Severance payments received by a taxpayer upon retirement or terminations on account of business reason or due to incapability as defined by the labor legislation are tax-exempt up to the limit/amount determined in the governmental decree or in the law.
Jubilee awards and solidarity help payments are also tax-exempt up to the limit/amount determined in the governmental decree.
Reimbursements of costs in connection with employment are tax-exempt if they are paid up to the certain amount, which is determined by the governmental decree. Such costs include among others:
Severance payment at retirement: EUR4,063.
Severance payment because of the cancellation of the employment contract due to business reasons or due to incapability: depends on the employee's average salary and years before termination, at most 10 average Slovenian monthly salaries, i.e. EUR 16,332.20 (average Slovenian monthly gross salary for November 2014: EUR 1,633.22).
Severance payment for termination of the fixed-term employment contract: at most 3 average Slovenian monthly salaries, i.e. EUR 4,899.66 (average Slovenian monthly gross salary for November 2014: EUR 1,633.22).
For business trips in Slovenia, the following daily allowances apply.
For business trips abroad (allowances are determined in a separate regulation for each country), the following daily allowances apply.
EUR334 per month.
Taxable income is income exceeding the above stated figures.
Are there any concessions made for expatriates in Slovenia?
Expatriates having income generated in Slovenia can deduct expenses incurred in generating that income as indicated in the section Tax Exempt Income.
Is salary earned from working abroad taxed in Slovenia? If so, how?
Foreign employment income the resident of Slovenia receives for working abroad is taxable in Slovenia.
According to the tax treaty, if the income is taxed abroad, tax can be credited in Slovenia or the income can be exempted.
Are investment income and capital gains taxed in Slovenia? If so, how?
Capital gains are taxable at the rate of 25 percent for natural persons (residents or non-residents).
Capital gains are taxable given the following conditions are fulfilled:
Capital gains are taxed at a 25 percent tax rate. The tax rate is reduced each five years of holding period (25 percent for the first 5 years of holding period; 15 percent for holding period 5 to 10 years, 10 percent for holding period 10 to 15 years, 5 percent for holding period 15 to 20 years, 0 percent after 20 years holding period) Consequently, any gains are exempt after a 20-year holding period.
Capital gains derived from the disposal of immovable property acquired before 1 January 2002 are not taxable. Gains on immovable property, which was used as a permanent home of the taxpayer for at least three years preceding the disposal are tax exempt.
The tax on capital gains is paid on the basis of the tax return filed with the tax authorities (by 28 February for the previous year) who issue the tax assessment. The tax paid is considered as final.
Dividends and other profit distributions are taxed at 25 percent final withholding tax.
Interest is taxed at a 25 percent rate withholding tax or by tax assessment. However, interest on bank deposits paid by a bank situated in Slovenia or another EU Member State is taxable only for the part that exceeds EUR1,000. The tax is considered as final tax.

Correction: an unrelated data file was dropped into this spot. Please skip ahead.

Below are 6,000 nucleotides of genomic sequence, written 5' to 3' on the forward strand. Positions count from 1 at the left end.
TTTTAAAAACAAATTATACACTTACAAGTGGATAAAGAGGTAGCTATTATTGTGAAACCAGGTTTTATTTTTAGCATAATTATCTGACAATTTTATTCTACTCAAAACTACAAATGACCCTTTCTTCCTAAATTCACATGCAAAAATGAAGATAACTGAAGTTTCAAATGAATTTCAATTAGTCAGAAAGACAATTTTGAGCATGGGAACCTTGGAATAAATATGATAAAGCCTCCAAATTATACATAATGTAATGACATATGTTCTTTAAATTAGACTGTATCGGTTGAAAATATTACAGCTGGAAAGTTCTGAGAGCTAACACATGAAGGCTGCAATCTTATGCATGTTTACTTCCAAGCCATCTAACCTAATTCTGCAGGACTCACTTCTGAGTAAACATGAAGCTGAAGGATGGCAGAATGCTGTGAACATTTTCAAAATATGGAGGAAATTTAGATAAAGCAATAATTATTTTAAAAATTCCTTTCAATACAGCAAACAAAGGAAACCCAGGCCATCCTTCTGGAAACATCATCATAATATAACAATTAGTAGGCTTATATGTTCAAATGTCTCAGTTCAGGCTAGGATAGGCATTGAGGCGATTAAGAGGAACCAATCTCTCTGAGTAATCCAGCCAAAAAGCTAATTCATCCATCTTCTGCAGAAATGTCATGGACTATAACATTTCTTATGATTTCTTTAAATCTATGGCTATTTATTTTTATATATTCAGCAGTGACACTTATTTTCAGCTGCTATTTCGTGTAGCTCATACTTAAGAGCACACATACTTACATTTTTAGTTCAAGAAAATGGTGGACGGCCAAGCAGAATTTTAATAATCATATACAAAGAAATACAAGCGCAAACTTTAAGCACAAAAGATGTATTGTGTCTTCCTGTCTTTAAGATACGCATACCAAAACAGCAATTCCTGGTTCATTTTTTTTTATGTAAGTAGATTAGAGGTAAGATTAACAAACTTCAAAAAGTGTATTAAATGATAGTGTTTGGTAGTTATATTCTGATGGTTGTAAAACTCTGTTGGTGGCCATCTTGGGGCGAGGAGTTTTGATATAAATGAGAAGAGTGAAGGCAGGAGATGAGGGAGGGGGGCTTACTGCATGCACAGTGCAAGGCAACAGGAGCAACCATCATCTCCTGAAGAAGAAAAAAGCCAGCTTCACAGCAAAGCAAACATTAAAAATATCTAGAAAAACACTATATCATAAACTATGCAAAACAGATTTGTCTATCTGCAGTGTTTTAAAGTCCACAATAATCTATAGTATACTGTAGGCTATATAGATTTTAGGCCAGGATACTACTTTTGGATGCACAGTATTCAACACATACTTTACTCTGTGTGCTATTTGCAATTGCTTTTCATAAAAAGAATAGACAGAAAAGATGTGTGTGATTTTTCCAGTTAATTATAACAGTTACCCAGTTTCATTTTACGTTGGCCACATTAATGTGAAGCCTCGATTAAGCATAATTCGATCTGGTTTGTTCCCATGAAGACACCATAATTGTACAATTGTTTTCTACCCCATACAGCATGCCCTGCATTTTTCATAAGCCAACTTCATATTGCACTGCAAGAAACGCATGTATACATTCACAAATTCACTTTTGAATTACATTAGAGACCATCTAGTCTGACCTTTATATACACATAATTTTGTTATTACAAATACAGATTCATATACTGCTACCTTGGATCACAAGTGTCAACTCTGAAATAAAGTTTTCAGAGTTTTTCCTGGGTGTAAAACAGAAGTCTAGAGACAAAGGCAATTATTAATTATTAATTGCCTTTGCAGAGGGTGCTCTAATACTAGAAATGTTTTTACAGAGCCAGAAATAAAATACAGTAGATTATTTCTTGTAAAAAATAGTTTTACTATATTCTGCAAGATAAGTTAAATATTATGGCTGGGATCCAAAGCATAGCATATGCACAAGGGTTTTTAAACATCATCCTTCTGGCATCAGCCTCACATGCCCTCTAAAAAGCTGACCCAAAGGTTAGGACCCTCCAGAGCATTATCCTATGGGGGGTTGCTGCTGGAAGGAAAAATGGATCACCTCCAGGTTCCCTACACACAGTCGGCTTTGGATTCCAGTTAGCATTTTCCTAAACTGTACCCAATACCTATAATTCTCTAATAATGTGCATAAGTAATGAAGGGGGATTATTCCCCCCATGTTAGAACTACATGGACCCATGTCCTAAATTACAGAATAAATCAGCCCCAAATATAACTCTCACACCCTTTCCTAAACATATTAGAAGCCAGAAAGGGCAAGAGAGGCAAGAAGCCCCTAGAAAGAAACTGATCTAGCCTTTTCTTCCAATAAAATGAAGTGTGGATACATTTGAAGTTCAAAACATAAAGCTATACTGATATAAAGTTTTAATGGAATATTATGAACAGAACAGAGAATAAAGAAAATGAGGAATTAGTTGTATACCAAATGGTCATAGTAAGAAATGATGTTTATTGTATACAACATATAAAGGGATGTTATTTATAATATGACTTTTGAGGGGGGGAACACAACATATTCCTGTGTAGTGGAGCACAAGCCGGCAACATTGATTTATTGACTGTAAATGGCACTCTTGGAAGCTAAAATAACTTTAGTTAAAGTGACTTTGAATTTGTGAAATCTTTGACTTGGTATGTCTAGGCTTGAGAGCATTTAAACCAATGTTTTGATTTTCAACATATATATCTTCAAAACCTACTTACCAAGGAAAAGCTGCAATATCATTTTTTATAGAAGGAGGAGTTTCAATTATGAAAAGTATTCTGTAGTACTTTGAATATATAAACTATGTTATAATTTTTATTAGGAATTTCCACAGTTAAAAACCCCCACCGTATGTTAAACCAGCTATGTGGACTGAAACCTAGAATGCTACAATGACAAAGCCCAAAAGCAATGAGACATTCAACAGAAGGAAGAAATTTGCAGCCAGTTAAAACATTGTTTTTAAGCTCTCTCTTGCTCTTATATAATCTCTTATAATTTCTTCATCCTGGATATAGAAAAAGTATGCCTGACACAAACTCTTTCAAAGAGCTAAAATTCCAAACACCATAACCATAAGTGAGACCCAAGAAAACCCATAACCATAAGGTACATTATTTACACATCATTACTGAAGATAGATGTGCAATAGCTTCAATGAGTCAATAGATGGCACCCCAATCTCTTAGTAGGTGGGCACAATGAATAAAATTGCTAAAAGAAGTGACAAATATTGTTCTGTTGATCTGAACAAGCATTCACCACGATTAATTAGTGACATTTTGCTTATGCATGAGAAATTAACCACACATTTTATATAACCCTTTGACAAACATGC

As of 1 January 2013 rental income is taxed at a flat tax rate of 25 percent and is not added to other taxable income like in previous years. The tax is considered as final tax.In case of rental income, the taxable income for renting out immovable property is reduced by the actual maintenance costs proved by invoices. Instead of calculating the actual costs, a lump-sum deduction of 10 percent of the income received can be claimed.
The difference between the actual stock option price and the market value of shares is taxable at the moment of exercise.The income is considered as benefit in kind, which is taxable as employment income. The stock option income is also subject to social security contributions.
|Residency status||Taxable at:|
|Other (if applicable)||N/A||N/A||N/A|
* Only if the employment is exercised within the territory of Slovenia when exercise of stock options occurs.
In general, foreign exchange gains and losses are considered when determining taxable basis. However, this is not applicable if securities and shares were acquired before 1 January 2003 (in this case, market value as of 1 January 2006 is considered).
Principal residence gains are not taxable if the taxpayer has owned it and actually resided there for three years before the disposal.
Capital losses can be offset against capital gains. However, in certain cases, capital losses do not decrease taxable basis (investment coupons, debt securities, and shares from venture capital investments).
Individuals receiving an inheritance or a gift of a value of EUR 5,000 or more are liable to pay inheritance and gift tax. The threshold does not apply for immovable property and property rights. The spouse and all direct descendants are exempt.
The taxable basis for movable property is the market value, reduced by the amount of EUR5,000. The taxable basis for immovable property is 80 percent of its market value. The tax is levied at progressive rates (the progression depends on the relationship between the donor and the beneficiary and on the value of the gift).
Are there additional capital gains tax (CGT) issues in Slovenia? If so, please discuss?
Deemed disposal and acquisition
What are the general deductions from income allowed in Slovenia?
For determination of taxable income, the following annual deductions apply in year 2015.
|Basic allowance (total annual income up to EUR10,866.37)||6,519.82|
|Basic allowance (total annual income from EUR10,866.37to EUR12,570.89)||4,418.64|
|Basic allowance (total annual income more than EUR 12,570.89)||3,302.70|
|Disabled persons with 100 percent disability||17,658.84|
|For the first dependent child or dependent family member||2,436.92|
|For the second supported child||2,649.24|
|For the third supported child||4,418.54|
|For the fourth supported child||6,187.85|
|For the fifth supported child||7,957.14|